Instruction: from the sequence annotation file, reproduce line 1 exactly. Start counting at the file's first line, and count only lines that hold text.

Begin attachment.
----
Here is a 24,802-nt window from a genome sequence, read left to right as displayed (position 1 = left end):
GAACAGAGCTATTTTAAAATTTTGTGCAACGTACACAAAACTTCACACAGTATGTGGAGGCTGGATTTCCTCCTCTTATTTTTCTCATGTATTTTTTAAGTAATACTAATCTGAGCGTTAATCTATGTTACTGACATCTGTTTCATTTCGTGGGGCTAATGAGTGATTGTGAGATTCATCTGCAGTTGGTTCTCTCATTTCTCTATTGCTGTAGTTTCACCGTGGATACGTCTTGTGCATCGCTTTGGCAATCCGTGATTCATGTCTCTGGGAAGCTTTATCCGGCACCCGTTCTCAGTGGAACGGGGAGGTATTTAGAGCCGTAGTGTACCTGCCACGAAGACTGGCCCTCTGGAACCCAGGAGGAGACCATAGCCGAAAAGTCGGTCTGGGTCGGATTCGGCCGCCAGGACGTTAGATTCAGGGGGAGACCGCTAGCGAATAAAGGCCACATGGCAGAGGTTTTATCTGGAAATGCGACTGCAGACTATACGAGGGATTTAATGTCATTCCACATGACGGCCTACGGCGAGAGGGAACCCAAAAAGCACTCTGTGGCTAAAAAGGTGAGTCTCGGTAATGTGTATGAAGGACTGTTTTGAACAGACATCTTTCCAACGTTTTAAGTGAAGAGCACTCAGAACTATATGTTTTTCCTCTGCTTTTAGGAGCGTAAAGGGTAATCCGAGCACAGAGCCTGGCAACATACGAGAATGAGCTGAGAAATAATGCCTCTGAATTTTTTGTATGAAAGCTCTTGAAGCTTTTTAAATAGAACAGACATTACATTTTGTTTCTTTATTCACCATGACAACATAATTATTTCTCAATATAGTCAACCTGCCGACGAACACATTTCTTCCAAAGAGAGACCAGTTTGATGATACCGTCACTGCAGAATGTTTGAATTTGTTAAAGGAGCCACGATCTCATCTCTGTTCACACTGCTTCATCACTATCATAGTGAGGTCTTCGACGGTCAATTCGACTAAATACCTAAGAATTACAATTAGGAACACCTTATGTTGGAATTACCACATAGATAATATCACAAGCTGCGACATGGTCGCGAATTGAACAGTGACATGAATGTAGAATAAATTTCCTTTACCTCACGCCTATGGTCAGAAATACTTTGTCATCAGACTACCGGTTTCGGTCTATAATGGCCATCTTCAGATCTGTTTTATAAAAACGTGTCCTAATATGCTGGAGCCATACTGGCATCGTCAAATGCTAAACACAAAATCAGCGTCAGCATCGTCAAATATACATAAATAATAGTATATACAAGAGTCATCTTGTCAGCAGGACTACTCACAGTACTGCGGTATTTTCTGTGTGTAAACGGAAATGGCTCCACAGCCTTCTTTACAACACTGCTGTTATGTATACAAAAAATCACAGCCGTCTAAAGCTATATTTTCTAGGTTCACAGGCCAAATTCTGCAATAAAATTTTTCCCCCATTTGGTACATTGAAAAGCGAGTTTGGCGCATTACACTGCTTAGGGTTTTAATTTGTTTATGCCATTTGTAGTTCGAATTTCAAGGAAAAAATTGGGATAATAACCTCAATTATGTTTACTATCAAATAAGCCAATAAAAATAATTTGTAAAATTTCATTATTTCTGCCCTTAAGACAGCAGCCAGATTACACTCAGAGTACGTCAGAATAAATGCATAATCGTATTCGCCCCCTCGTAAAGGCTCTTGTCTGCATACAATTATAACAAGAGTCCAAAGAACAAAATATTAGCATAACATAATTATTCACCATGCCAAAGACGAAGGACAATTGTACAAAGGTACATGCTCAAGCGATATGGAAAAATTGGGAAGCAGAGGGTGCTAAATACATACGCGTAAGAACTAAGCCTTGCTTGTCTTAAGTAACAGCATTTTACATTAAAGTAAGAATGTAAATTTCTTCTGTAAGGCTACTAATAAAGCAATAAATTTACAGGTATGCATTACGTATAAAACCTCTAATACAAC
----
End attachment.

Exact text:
Here is a 24,802-nt window from a genome sequence, read left to right as displayed (position 1 = left end):